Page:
The Fiscal Responsibility and Budget Management Act 2003 establishes a goal for the government to achieve financial independence, enhance public-fund management, and minimise the fiscal deficit.
The Act, passed in 2003, establishes a target for the government to reduce the budget deficit.
What is FRBM Act?
In December 2000, the then-Finance Minister of India, Mr Yashwant Sinha, introduced The Fiscal Responsibility and Budget Management Bill (FRBM Bill)in India. The FRBM act intends to increase standardised transparency in India’s fiscal management system.
The FRBM Act is concerned with the maintenance of a balance between government revenue and government spending.
By March 31, 2021, the Act mandates that the fiscal deficit be limited to 3% of the country’s gross domestic product (GDP). Meanwhile, the government’s debt should get limited to 40% of GDP by 2024-25.
The FRBM Act intended to bring –
- fiscal discipline
- efficient expenditure, revenue, and debt management
- Stability in the macroeconomic environment
- improved coordination of fiscal and monetary policy.
- Transparency in the government’s fiscal operations
- acquiring a balanced budget
OBJECTIVES OF THE FRBM ACT
The main objectives of the act include:
- to implement transparent fiscal management systems throughout the country
- to implement a more equitable and manageable debt distribution for the country over time
- to strive for long-term fiscal stability in India.
Furthermore, the expectation from the act was to provide the Reserve Bank of India (RBI) with the necessary flexibility for managing inflation in India.
FISCAL POLICY STRATEGY STATEMENT
Under Section 3(4) of the 2003 Fiscal Responsibility and Budget Management (FRBM) Act, the Fiscal Policy Strategy Statement gets delivered to Parliament.
It outlines the government’s fiscal priorities for the upcoming fiscal year, including taxation, expenditure, lending and investments, administered pricing, borrowings, and guarantees.
The statement shows how current policies align with solid fiscal management principles and justifies any substantial deviations in necessary fiscal measures made in recent years.
The Interim Budget made no mention of such a statement. In its Fiscal Policy Strategy Statement for Budget 2018, the government aimed to achieve the following goals:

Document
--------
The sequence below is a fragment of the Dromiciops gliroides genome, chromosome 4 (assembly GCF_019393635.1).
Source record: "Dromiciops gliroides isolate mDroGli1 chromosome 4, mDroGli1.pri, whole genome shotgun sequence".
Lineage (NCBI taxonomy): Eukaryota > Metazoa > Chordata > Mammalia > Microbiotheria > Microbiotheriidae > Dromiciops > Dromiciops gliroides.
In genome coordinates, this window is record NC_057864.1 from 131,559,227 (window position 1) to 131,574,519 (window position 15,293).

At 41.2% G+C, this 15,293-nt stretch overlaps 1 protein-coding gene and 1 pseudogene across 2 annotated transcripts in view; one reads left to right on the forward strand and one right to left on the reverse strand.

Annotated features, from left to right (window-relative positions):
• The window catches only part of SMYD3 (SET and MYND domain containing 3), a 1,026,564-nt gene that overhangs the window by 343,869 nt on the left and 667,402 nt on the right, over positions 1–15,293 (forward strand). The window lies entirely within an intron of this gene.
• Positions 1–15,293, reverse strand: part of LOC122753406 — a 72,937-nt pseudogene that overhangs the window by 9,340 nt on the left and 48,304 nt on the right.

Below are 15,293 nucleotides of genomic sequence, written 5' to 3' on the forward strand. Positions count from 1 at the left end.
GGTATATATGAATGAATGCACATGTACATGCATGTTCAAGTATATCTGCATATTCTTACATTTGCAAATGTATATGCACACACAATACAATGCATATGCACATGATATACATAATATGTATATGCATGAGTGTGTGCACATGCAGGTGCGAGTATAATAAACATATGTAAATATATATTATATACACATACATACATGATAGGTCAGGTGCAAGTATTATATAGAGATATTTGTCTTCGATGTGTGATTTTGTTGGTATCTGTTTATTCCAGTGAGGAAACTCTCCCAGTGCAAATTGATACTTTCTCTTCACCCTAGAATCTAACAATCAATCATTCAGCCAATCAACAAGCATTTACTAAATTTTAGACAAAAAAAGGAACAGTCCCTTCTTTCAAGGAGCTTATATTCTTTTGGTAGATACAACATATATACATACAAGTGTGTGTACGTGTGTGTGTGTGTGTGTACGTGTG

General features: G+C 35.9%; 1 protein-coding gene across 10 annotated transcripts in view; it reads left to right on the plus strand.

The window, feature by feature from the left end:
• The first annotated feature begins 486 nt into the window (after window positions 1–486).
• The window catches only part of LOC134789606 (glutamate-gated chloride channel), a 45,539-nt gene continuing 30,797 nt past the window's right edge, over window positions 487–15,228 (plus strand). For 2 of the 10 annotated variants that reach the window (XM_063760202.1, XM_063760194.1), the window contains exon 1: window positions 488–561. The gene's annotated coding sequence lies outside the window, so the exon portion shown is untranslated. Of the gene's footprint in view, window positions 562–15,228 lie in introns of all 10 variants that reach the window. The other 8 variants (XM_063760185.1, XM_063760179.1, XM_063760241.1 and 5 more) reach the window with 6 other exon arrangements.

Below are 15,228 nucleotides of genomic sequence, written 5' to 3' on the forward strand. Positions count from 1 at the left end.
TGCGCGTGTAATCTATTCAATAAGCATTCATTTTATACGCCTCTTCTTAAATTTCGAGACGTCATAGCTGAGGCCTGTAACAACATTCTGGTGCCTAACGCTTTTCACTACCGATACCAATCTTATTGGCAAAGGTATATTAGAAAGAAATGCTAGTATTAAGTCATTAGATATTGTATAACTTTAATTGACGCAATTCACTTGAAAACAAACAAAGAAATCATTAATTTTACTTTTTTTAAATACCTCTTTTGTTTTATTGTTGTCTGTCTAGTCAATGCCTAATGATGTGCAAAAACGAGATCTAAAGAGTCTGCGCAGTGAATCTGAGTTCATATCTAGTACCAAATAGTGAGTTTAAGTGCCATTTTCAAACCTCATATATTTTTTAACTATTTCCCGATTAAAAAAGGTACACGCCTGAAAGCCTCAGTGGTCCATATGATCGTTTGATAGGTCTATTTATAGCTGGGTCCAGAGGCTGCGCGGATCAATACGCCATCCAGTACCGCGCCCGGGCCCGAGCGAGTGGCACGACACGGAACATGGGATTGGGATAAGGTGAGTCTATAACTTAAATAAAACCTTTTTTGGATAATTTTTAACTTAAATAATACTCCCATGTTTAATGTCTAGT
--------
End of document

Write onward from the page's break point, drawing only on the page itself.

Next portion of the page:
- Targeting both the fiscal deficit and the debt at the same time
- Establishing a fiscal deficit target as an operational goal and ensuring that the government achieves a fiscal deficit of 3% of GDP by FY21
- The central government shall strive to maintain a declining debt trajectory and a debt target of 40% of GDP by FY25, with general government debt of 60%.
- It decide whether the FRBM Act’s goals may be eased or strengthened by incorporating sufficiently defined escape and buoyancy clauses.
HISTORY OF THE FRBM ACT
Borrowing levels in India were extraordinarily high in the 1990s and 2000s.
By 2003, the constant government borrowing and the resulting debt severely harmed the Indian economy.
As a result, the Indian parliament felt that the government of India should be held accountable for not relying on excessive levels of borrowing to support its expenses and that it was necessary to institutionalise some kind of fiscal discipline framework.
The Indian parliament enacted a bill in 2003 that became known as the FRBM act.
RBI MONETARY POLICY
The monetary policy refers to the central bank policy about the use of financial instruments under RBI’s control to standardise magnitudes such as
- availability of credit
- interest rates, and
- money supply.
All this to achieve the ultimate objective of economic policy mentioned in the Reserve Bank of India Act, 1934.
The chief aim of fiscal policy is to maintain price stability while pursuing the goal of growth. For long-term growth, price stability is essential.
Amending the RBI’s 1934 Act in May 2016 laid the legal groundwork for adopting the flexible inflation targeting agenda.
The government made a committee to review the FRBM Act 2016 in May 2016, led by NK Singh. According to the committee, the government should aim for a fiscal deficit of 3% of GDP in the years leading up to March 31, 2020, then reduce it to 2.8 percent in 2020-21 and 2.5 per cent by 2023.
After consulting with the Reserve Bank, the revised RBI Act also calls for the Indian government to set the inflation target once every five years.
The Central Government has set a target of 4% Consumer Price Index (CPI) inflation in the Official Gazette from 5 August 2016 to 31 March 2021, with a higher tolerance limit of 6% and a lower tolerance limit of 2%.
The Central Government also announced the following factors that contribute to the failure to meet the inflation target:
- For any three consecutive quarters, average inflation exceeds the upper tolerance level of the inflation target.
- For three quarters in a row, the average rise has been less than the lower tolerance threshold.
The modified RBI Act explicitly grants the Reserve Bank of India a legislative mandate to operate the country’s policy framework.